No more midfield handshakes. No more insincere shows of postgame sportsmanship, and not because coaches can't handle it.
They can't -- but that's not the point.
The point is, men like Jim Harbaugh and Jim Schwartz shouldn't be expected to handle it. Not within seconds of seeing an entire week of work validated in victory -- or shot down in defeat. Not with the media vultures circling at midfield, cameras pointed like sharp little claws, waiting to latch onto any bit of emotion. Not with the stakes as high as stakes are these days for football coaches, at the college or pro level.
This isn't youth-league soccer, and the winner isn't going out for pizza afterward. Winners at this level, whether it's big-time college football or the NFL, get to feel euphoric -- and safe -- about their multi-million job for another week. Losers get to feel national humiliation, and fear the worst.
And that's the moment -- that's the exact moment -- that we expect a fiery guy like 49ers coach Jim Harbaugh and a fiery guy like Lions coach Jim Schwartz to meet at midfield for a postgame handshake? That's not simply stupid. That's insane.
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That's one of those empty gestures meant to make other people feel good, a "how're you doing" to a stranger whose answer doesn't register because you've already walked past. You don't ask some guy outside Target how he's doing because you care how he's doing. You ask him that because as a kid you saw your parents do it, so now you do it. But the worst thing that could happen to you, at that moment, would be for the stranger outside Target to actually tell you how he's doing, about his health and marital woes, about the fact that he's standing outside Target because he's hoping a nice person such as yourself -- hey, you asked how he's doing -- could spare a few bucks for lunch.
Empty gestures are the worst, and that's all the postgame handshake is in football. It's empty. And it's the worst. It's something done from duty, not desire, and don't you dare tell me it's a teaching moment for the kids out there. By the time the game ends, the kids out there already have learned how to strut into the end zone after taunting the nearest defender, and how to make a 12-yard catch and celebrate as if they've struck oil on the field, and how to stare down a running back after tackling him for a 2-yard gain.
The kids aren't learning anything remotely useful during the game, so let's not pretend the teachable moment will come after the game, OK? It certainly didn't come Sunday after the 49ers defeated the Lions, and Harbaugh in his intense delirium shook Schwartz's hand -- and then clapped him on the back like a drunken clod, knocking the former college linebacker off balance.
Schwartz, offended and rightfully so, charged after Harbaugh to let him know to never, ever do that again. Maybe you think Schwartz was too sensitive, maybe not, but I can assure you of this:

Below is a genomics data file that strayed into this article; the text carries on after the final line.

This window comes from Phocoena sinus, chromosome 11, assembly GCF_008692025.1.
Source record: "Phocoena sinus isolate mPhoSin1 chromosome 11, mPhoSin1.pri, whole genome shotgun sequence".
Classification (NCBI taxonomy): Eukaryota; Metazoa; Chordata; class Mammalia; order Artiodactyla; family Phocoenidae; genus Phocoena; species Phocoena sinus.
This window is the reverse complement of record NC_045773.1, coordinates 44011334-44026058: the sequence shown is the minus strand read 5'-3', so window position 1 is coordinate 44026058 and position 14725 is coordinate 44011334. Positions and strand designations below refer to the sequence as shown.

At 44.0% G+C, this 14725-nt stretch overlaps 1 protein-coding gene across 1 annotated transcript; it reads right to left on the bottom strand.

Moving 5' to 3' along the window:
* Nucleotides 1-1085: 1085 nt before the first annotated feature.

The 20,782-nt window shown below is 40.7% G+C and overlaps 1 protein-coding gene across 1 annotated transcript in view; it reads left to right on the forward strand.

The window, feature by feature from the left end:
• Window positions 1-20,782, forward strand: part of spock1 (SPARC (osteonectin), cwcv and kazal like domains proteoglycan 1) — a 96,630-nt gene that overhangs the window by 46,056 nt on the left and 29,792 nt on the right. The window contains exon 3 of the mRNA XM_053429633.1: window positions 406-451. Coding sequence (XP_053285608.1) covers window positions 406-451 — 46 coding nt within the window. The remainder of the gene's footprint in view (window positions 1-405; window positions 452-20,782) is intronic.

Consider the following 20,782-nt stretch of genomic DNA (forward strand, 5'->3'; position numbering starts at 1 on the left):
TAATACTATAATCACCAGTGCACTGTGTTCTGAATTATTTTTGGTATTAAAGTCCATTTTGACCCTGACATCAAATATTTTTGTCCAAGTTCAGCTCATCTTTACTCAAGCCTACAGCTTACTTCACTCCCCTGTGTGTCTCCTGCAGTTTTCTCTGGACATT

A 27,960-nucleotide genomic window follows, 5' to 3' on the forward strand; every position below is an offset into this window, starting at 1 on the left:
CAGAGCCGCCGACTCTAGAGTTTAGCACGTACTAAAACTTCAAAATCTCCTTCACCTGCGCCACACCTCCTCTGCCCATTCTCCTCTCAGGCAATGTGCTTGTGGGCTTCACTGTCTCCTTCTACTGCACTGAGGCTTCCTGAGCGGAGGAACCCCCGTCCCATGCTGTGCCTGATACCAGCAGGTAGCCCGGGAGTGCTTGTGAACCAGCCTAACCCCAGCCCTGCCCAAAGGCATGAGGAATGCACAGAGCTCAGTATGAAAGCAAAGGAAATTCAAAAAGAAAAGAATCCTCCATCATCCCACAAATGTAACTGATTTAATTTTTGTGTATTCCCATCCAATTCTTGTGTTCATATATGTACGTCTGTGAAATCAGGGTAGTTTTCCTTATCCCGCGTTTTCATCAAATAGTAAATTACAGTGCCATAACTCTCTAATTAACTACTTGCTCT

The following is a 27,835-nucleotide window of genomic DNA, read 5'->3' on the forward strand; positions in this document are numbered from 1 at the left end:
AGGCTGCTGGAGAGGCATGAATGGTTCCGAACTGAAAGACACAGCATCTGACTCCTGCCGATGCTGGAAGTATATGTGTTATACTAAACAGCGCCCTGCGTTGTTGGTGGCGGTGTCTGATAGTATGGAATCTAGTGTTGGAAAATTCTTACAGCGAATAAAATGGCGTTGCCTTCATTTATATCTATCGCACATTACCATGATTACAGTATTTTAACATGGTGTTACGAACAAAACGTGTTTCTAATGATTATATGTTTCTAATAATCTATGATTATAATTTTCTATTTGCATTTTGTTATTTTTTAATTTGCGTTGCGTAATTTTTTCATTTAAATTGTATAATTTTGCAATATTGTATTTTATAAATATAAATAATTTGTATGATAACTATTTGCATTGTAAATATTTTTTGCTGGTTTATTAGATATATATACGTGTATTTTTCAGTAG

Harbaugh will never, ever do that again.
Should coaches continue their postgame handshake tradition?
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So I take it back -- there was a learning moment, after all.
Let's quit while we're ahead, shall we? Let's do away with the postgame handshake. The winning coach might enjoy it for gloating purposes, but the loser hates it and often lashes out, as Akron's Rob Ianello lashed out at Ohio State's Luke Fickell after the Buckeyes' 42-0 victory on Sept. 3. Still stinging from the blowout, angry that the Buckeyes had their top two tailbacks on the field for the final drive -- not remembering and maybe even not knowing that the Buckeyes had only two tailbacks for the game -- the Akron coach used the postgame handshake to chastise the Ohio State coach.
"I don't think that's real good sportsmanship," Ianello scolded Fickell, "but good luck the rest of the year."
It was a stupid thing to say, and it was caught by the media jackals at midfield, and then it was expounded upon by other media jackals who weren't there at midfield but, through the wonder of modern technology, were able later to watch the exchange for themselves and then write something snarky about it.
Rob Ianello was a baby on Sept. 3, just like Jim Harbaugh was an oafish dolt on Sunday, and we could sit here and wring our hands and wonder why coaches aren't as classy as they used to be. Or we could acknowledge that even in the good ol' days, coaches weren't always classy after a game.
And the pressure has only intensified. Coaching salaries are enormous, the media attention is ravenous, and the patience of ownership is thin. Add it up, and the instant after a defeat -- imagine the emotions after a last-second defeat, or worse, a 42-0 blowout -- is just about the worst time all week for the coach of one team to speak to the coach of another.
But that's what we expect from coaches. That's the way it's always been done, dating to the days when the coach wore a three-piece suit and owned the team himself, and the players worked offseason jobs to pay their bills, and the media shielded the men they covered from negative attention.
That's the way it was.
Let's not pretend that's the way it still is.